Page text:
Here’s an idea for a finishing drill that you can teach to your players… (and don’t forget your notebook, so you can keep track of what your players can do).

Drill: Shooting Out of the box

Aim: Practice and develop finishing skills and confidence

Level: Intermediate/Advanced

Age: U17

Time: 15 minutes


  1. Start the drill with the player who takes the shot controlling the ball.
  2. When players are at ease doing this, they finish with one touch.
  3. Players practice shooting techniques and move to one touch.
  4. Players finish from outside penalty box.
  5. Sequence is finisher passing the ball to distributor who arranges the finish.
  6. Each player gets a chance to practice finishing.


Finishing Soccer Drills Example

Key points:

Strike ball outside the penalty box. Players progress from technique practice to developing composure while playing.

That’s it for today…

(By the way… I recommended to that youth coach friend of mine that he should identify those players that are the best at passing, dribbling, crossing, scoring, etc… and run specific individual drills to develop and perfect their skills).

Send some feedback with the stats for your best ‘scorers’…

Andre Botelho

P.S. (Are you on ‘Twitter’? Click here to follow me…

How To Become A Better Soccer Coach

Today I’d like to share with you some simple guidelines on how you can become a better soccer coach than you are today – you may already be aware of some of the ingredients, some may be new… mix and stir!

Have High Standards

Young players are far sharper than what you think them to be. If your own standards of the game are not high, you’ll be found out in a minute.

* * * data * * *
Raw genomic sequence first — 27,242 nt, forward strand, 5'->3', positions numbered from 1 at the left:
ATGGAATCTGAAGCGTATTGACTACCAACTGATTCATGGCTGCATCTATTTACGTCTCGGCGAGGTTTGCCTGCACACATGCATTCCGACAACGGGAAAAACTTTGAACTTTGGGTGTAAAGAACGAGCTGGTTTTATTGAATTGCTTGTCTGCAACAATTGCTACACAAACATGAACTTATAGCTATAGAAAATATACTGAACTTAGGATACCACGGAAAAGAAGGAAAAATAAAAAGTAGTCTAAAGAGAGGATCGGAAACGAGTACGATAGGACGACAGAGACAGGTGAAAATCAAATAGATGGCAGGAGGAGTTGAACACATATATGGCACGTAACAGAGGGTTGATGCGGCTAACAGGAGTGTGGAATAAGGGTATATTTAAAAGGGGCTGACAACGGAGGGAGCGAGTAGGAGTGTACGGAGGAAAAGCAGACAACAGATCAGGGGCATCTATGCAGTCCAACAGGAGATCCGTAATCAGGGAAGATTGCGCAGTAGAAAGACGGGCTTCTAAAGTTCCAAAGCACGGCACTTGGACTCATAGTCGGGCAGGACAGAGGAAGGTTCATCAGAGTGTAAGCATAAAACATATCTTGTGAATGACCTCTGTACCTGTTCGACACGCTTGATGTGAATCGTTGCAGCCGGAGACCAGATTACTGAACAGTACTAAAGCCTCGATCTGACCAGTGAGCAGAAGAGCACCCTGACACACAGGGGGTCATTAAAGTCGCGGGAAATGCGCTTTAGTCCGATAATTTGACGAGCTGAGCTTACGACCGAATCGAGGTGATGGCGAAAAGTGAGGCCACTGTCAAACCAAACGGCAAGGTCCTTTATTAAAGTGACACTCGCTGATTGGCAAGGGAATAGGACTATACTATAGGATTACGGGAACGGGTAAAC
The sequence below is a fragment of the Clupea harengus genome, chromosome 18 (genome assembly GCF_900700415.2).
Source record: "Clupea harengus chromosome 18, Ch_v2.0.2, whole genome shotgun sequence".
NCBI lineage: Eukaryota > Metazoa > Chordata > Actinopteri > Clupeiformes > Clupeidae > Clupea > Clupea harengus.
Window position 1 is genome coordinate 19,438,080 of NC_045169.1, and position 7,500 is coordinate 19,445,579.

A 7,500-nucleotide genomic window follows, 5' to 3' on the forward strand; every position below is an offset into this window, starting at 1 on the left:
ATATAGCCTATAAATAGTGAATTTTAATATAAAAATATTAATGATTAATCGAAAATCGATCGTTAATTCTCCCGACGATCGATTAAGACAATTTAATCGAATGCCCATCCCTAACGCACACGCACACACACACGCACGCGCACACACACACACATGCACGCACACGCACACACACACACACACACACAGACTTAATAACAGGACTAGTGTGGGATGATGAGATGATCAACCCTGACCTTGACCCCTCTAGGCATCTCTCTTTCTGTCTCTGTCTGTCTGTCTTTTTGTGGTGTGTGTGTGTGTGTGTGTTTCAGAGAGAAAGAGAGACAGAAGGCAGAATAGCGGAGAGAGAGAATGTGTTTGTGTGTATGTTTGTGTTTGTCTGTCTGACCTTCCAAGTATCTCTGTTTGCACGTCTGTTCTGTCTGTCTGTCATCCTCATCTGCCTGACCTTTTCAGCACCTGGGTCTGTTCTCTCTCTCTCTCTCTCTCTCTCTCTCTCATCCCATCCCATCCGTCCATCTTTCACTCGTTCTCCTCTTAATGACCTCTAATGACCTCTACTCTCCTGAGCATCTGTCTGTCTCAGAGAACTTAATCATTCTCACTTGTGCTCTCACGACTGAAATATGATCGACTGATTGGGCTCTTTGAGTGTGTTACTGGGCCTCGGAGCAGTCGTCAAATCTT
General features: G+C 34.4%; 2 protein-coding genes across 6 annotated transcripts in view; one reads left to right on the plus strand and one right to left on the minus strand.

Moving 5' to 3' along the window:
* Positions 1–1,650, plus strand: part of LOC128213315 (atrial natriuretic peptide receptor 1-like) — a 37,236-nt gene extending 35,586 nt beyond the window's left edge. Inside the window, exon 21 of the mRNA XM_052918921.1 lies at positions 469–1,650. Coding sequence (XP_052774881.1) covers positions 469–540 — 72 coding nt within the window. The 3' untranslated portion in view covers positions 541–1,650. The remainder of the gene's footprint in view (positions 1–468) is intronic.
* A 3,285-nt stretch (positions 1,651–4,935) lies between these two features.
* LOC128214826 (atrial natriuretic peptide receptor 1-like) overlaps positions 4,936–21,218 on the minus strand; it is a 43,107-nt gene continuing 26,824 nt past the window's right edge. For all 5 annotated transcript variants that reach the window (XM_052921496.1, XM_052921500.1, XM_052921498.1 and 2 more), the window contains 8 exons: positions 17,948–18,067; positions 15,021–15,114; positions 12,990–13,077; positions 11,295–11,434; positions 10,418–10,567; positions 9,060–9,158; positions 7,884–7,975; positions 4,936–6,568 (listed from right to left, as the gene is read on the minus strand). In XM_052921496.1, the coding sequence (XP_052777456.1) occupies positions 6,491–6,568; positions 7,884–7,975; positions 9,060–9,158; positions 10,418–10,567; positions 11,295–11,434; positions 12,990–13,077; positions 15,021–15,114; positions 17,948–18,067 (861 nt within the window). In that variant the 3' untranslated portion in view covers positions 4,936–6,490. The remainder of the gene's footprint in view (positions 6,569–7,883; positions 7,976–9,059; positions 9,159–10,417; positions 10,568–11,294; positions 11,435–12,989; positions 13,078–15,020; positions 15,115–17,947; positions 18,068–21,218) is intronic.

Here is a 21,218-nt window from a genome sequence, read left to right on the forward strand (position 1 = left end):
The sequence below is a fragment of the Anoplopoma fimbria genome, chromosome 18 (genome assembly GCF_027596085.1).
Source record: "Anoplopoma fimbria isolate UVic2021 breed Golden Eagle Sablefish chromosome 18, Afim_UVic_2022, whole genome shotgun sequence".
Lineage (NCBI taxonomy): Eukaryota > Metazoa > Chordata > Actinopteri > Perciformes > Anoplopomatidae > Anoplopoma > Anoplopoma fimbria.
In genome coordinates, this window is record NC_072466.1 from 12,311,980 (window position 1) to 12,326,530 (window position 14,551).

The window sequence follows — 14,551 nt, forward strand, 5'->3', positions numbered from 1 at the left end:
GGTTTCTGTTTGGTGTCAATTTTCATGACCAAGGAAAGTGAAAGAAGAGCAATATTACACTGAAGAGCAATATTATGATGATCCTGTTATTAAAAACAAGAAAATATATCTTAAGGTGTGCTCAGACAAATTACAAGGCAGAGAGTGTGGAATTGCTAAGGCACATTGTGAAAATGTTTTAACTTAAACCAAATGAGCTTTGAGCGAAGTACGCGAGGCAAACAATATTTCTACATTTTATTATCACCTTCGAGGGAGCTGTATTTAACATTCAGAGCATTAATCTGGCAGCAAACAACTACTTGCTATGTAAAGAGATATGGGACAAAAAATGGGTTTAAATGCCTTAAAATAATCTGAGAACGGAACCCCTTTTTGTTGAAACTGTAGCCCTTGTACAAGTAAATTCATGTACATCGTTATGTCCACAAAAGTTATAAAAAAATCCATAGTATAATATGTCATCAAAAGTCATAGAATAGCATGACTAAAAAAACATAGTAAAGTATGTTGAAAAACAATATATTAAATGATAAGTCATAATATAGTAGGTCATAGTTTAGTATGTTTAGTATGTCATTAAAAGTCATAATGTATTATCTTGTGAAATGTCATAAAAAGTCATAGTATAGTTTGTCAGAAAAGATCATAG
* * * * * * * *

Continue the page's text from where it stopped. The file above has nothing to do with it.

The only solution to this is to practice much more than what you expect the players to do, so that any aspect of the game you demonstrate is convincing and professional.

Be Friendly And Firm

Most players start out to have fun and if they enjoy the game, they may stay on to play the game at a more serious level. As coach, you must ensure that they leave each practice session eager to return for the next.

This can only be achieved if the coach makes his sessions interesting, entertaining and value added. You may have to take a firm hand with some players, but if they and the rest of the players are convinced that it is for their own good, you will have no problems on this account.

Handle Success And Failure With Dignity

You win some and you lose some, but both should be stepping stones to higher levels of achievement. Many coaches make the mistake of attributing success to great coaching and failure to poor performance of the players.

It should be the other way around. The coach is responsible for everything. If you cannot handle this responsibility with maturity, you need to rethink.

Stay In Control

A coach needs to be several steps ahead of his players and the game. This means that you should never be seen to be under prepared or flustered. If you needed some equipment for a specific session, you should have it in place, well before the first player turns up.

Similarly, transport, tying up outside matches and parental assistance must also always be tied up well in advance. If your players see you totally in control, they will get a feeling of professionalism and will strive to match your behavior. It also works the other way around!

Manage Parents

Some parents become a bit too involved with the game. Hence, the coach also needs to define the boundaries of such involvement. You may need to be firm with them to the point of telling them who is in control.

Parents have to see the game as a game and the opposing team as just kids. Ensure that parental expectations do not spoil the pleasure of playing soccer.

Ok, and that’s what’s I wanted to share with you today… I hope you think a little about these ideas.

“See” you soon…

P.S. (Are you on ‘Twitter’? Click here to follow me…

Andre Botelho

Fun Soccer Games… Yupiiii!

Fun soccer games must be an important element of your training session. It is good that you have added warm ups, soccer drills, and even small sided games, but if you have not added FUN to the soccer coaching session, then you are missing a crucial thing.

Soccer should be fun!! And when I say fun… I really mean FUN! … fun for referees…

And above all… soccer should be fun for your players…